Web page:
NASA shares hypnotic James Webb images of spiral galaxy M51

The spiral galaxy M51's prominent spiral arms were formed partly due to violent interactions with the nearby dwarf galaxy, NGC 5195.
Chris Young
One of the images of spiral galaxy M51.
One of the images of spiral galaxy M51, captured by Webb's MIRI instrument.

ESA / Webb / NASA & CSA / A. Adamo 

NASA and ESA released a set of stunning new James Webb observations of the Whirlpool galaxy NGC 5194.

The galaxy NGC 5194, also known as M51, is located approximately 27 million light-years away from Earth and it is known for its spectacular features — the Hubble Space Telescope has also captured a series of mesmerizing images of the distant galaxy.

M51's aesthetic structure is partially the result of a violent past — its clearly defined spiral arms were formed, in part, due to violent interactions between the galaxy and its nearest neighbor, the dwarf galaxy NGC 5195.

NASA, ESA share hypnotic James Webb spiral galaxy images

NGC 5195 is a rare example of a spiral galaxy with so-called grand-design spirals. Roughly one-tenth of all known spiral galaxies feature these types of spirals, which extend prominently from the galaxy's core.

"Unlike the menagerie of weird and wonderful spiral galaxies with ragged or disrupted spiral arms, grand-design spiral galaxies boast prominent, well-developed spiral arms like the ones showcased in this image," ESA explained in a press statement alongside the images.

The image at the top of the page was captured by Webb's Mid-Infrared Instrument (MIRI). In it, newly-formed star clusters are accentuated as yellow compact regions.

The image below, meanwhile, is a composite with integrated data from both Webb's MIRI and Near-InfraRed Camera (NIRCam), each of which reveals and highlights different cosmic features that are invisible to the naked eye.

NASA shares hypnotic James Webb images of spiral galaxy M51
The composite image of NGC 5194 combines data from Webb's NIRCam and MIRI instruments.

The NIRCam observation of the spiral galaxy, for example, accentuates the vast swathes of warm filamentary dust in the region.

These are highlighted as dark red features in the composite below. Orange and yellow dots in the image show ionized gas from newly formed star clusters.

NASA shares hypnotic James Webb images of spiral galaxy M51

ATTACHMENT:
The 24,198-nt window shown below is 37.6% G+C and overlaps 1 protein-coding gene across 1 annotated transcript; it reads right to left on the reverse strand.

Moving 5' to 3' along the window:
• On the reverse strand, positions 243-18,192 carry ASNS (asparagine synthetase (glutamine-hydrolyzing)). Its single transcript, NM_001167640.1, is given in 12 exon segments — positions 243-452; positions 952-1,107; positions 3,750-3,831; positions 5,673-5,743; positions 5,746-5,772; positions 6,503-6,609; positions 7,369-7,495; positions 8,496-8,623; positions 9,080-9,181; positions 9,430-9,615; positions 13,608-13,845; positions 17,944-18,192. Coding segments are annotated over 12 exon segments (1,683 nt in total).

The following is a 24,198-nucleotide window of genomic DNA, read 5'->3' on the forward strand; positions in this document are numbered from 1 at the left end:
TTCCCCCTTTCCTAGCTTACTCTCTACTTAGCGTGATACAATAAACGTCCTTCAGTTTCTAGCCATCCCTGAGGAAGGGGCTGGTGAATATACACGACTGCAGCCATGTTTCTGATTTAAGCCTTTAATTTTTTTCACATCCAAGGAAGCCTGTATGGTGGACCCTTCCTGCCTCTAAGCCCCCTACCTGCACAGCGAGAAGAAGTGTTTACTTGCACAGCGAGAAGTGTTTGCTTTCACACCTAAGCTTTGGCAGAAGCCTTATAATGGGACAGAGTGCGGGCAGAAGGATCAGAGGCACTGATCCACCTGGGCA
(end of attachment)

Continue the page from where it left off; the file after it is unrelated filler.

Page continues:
The NIRCam image of M51 accentuates the warm filamentary dust floating around the galaxy's spiral arms.

The image above shows only the NIRCam data. In a statement describing this image, ESA explains that "stellar feedback has a dramatic effect on the medium of the galaxy and [it] creates a complex network of bright knots as well as cavernous black bubbles."

Stellar feedback describes the outpouring of energy from stars into the regions in which they are formed. It is a crucial component of galactic evolution and one that is "vital to building accurate universal models of star formation," according to ESA.

Squabbling, cosmic neighbors

The new M51 observations are part of the FEAST (Feedback in Emerging extrAgalactic Star clusTers) program, which is investigating stellar nurseries beyond our own galaxy.

According to ESA, they "were designed to shed light on the interplay between stellar feedback and star formation in environments outside our own galaxy."

And they couldn't have picked a much better candidate.

M51's prominent spiral arms are thought to have formed partly due to the influence of its galactic neighbor, the dwarf galaxy NGC 5195. Back in 2005, the Hubble Space Telescope captured an image of the two galaxies.

The smaller dwarf galaxy is thought to have been gliding around the Whirlpool galaxy for hundreds of millions of years. When it flies near M51, its gravitational force creates waves within the spiral galaxy's disk.

These waves then pass through orbiting gas clouds within the disk, squeezing the gaseous material on each arm's inner edge. This, in turn, causes the dense dust clouds to collapse, creating massive stellar nurseries throughout the spiral galaxy.

That's why, as ESA puts it, "the interaction between these two galaxies has made these galactic neighbors one of the better-studied galaxy pairs in the night sky."

Back in June, the James Webb team celebrated the one-year anniversary of scientific observations for the $10 billion space telescope by sharing an image of Sun-like star formation in the Rho Ophiuchi cloud complex.

NASA and ESA are aiming for approximately a decade of observations from Webb, which is located roughly a million miles (1.5 million kilometers) from Earth in Lagrange Point 2.

This distant vantage point allows Webb to capture mesmerizing observations of the cosmos, but it also means it is too far from Earth to be serviced like Hubble.

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